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Trying not to turn Air Force One into a helicopter

Submitted by on Thursday, 15 April 2010 No Comment

A funny thing happened on the way to the White House.

As he “researched” information for his first-ever report – one page on a historical site, with a picture from which he could create a drawing – a photo from President Obama’s recent trip to Prague caught Big Guy’s eye.

“Hey! I’m going to write about this,” he declared. He had that certain set to his jaw that told me he wasn’t interested in dissenting opinions or contradictory information, such as the inconvenient fact that Air Force One is a thing, not a location.

Never mind that it was Tuesday and he’d already written three sentences about the White House. Air Force One he said, Air Force one it was going to be. I frantically tried to Google up a rationalization – surely there has to be an Air Force One in a museum somewhere. I found one at the Reagan Presidential Library. Yes!

Now, back to our research. Er, his research. Er, my research to be perfectly honest about it.

And I hate that with ever fiber of my helicopter-abhorring body. I was landing in a place I’d vowed to avoid at all costs: The militarized zone of parents overly involved in their kids’ homework.

It’s not as if I don’t put in my time. I log up to an hour every day, plus or minus depending on how long Big Guy decides to protest. Most of that 60 minutes, though, is spent puttering around the family room and monitoring to see that he sort of stays on task.

This week’s report, though, could not possibly be completed without serious hands-on-keyboard time for me. Maybe there’s a super-gifted first-grader somewhere who could fly this whirlybird solo, but not Big Guy.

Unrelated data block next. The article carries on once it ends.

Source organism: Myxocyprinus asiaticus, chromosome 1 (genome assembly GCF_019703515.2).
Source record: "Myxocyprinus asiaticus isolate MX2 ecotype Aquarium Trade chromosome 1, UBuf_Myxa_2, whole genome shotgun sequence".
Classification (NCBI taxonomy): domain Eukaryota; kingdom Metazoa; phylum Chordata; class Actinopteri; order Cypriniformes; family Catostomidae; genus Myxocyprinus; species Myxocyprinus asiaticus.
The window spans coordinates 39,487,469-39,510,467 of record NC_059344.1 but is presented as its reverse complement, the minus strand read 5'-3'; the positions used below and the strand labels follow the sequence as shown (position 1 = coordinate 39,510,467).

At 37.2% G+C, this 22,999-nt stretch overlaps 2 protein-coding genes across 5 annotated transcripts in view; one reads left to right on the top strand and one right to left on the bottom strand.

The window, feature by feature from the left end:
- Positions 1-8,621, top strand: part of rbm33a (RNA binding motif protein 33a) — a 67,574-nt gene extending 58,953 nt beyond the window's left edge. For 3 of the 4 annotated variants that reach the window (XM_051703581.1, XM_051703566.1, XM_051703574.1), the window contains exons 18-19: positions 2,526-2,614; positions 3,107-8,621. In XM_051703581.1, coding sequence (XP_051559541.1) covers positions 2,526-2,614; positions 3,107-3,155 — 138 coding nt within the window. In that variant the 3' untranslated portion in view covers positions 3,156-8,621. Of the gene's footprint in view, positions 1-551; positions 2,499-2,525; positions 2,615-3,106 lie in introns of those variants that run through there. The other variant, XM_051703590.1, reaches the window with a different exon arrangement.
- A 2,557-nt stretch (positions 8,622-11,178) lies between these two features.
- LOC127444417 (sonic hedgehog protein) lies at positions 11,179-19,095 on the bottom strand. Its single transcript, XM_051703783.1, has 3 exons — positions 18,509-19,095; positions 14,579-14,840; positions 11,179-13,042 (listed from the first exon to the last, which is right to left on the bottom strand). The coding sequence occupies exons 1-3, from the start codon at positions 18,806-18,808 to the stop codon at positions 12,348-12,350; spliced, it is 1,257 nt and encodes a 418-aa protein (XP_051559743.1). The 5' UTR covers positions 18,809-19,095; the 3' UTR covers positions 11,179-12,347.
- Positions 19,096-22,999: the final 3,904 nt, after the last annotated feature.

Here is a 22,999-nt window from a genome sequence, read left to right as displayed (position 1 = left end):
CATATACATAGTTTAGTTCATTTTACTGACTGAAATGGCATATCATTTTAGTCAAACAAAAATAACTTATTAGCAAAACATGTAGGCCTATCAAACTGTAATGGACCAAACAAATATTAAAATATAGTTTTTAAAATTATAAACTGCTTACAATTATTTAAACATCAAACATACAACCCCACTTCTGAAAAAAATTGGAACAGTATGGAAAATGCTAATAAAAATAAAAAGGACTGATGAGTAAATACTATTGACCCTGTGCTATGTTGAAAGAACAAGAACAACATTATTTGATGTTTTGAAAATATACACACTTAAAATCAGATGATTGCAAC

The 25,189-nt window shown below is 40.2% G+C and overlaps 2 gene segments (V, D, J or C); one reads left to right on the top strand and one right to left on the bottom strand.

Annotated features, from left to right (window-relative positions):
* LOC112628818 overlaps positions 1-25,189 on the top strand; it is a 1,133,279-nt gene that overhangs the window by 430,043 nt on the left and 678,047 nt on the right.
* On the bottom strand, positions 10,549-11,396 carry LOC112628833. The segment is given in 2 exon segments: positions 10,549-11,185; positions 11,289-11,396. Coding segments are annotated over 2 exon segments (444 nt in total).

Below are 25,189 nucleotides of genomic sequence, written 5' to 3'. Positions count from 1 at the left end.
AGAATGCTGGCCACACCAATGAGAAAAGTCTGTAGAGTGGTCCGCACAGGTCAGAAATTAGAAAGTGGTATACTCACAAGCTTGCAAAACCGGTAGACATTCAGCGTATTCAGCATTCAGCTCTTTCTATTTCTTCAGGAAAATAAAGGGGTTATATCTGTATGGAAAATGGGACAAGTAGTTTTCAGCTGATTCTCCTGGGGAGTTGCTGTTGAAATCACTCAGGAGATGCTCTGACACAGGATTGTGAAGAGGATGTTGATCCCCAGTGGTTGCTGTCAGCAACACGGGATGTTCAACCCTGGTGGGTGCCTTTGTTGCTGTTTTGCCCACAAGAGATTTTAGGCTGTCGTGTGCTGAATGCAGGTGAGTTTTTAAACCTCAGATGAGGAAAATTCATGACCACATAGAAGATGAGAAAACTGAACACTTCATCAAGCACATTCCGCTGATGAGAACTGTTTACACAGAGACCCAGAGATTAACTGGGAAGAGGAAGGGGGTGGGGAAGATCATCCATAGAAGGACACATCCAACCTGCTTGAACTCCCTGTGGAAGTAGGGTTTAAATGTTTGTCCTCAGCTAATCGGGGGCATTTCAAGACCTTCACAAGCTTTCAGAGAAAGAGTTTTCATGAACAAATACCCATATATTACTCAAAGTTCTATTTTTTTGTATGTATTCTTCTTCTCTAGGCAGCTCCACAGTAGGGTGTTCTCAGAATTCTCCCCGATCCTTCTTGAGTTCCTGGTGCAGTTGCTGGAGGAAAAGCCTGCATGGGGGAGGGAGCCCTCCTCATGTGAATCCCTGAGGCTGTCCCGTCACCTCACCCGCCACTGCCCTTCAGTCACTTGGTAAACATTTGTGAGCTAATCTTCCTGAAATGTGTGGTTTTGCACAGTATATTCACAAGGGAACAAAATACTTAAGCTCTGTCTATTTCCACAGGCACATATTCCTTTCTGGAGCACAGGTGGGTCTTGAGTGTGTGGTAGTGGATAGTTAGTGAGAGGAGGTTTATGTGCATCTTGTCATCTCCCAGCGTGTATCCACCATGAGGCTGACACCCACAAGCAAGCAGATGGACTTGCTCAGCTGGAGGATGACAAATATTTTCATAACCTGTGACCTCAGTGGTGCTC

He knows the basics of how to search – at least he does when he’s motivated to find something on YouTube or Netflix. He reads at above grade level, so he probably could have muddled through what he/we/I found on the Web if the mechanics of reading type on a screen hadn’t thrown him.

The rest of it, though, would have flummoxed him. Take notes? Turn the notes into something coherent? Finish it all without copious amounts of coffee and an all-nighter, like his mom used to do in college? No way.

I finally hit on a hybrid system. Does that make me a hovercraft? That might be worse than a helicopter.

We buddy read the articles, then I asked him what he thought was interesting or important. I took notes from what he said, trying mightily to make them incomplete-sentence gibberish so he’d have to write his own sentences.

I didn’t completely succeed, which caused him to look at the fragments, scratch his head and say, “What am I supposed to write here?”

Dang it, child, don’t ask me. It’s supposed to be your report.

Or is it? I’d questioned that from the second the note about the assignment came home with the sentence “you will be completing a virtual field trip.”

I’ll admit, I learned something from my involuntary trip on the Chinook. Did you know that FDR was the first president to fly while in office? Or that the designation Air Force One came during the Eisenhower administration, after a mix-up over call signs sent a commercial plane into presidential air space?

As for Big Guy, he thinks a plane with an operating room is cool, and he’s waiting for Obama to invite him aboard.

I fear that what he’ll remember most, though, is that his reports are Mom’s job, too.

Holy Black Hawk, Batman. That is not the message I want to send.

Copyright 2010 Debra Legg. All rights reserved.

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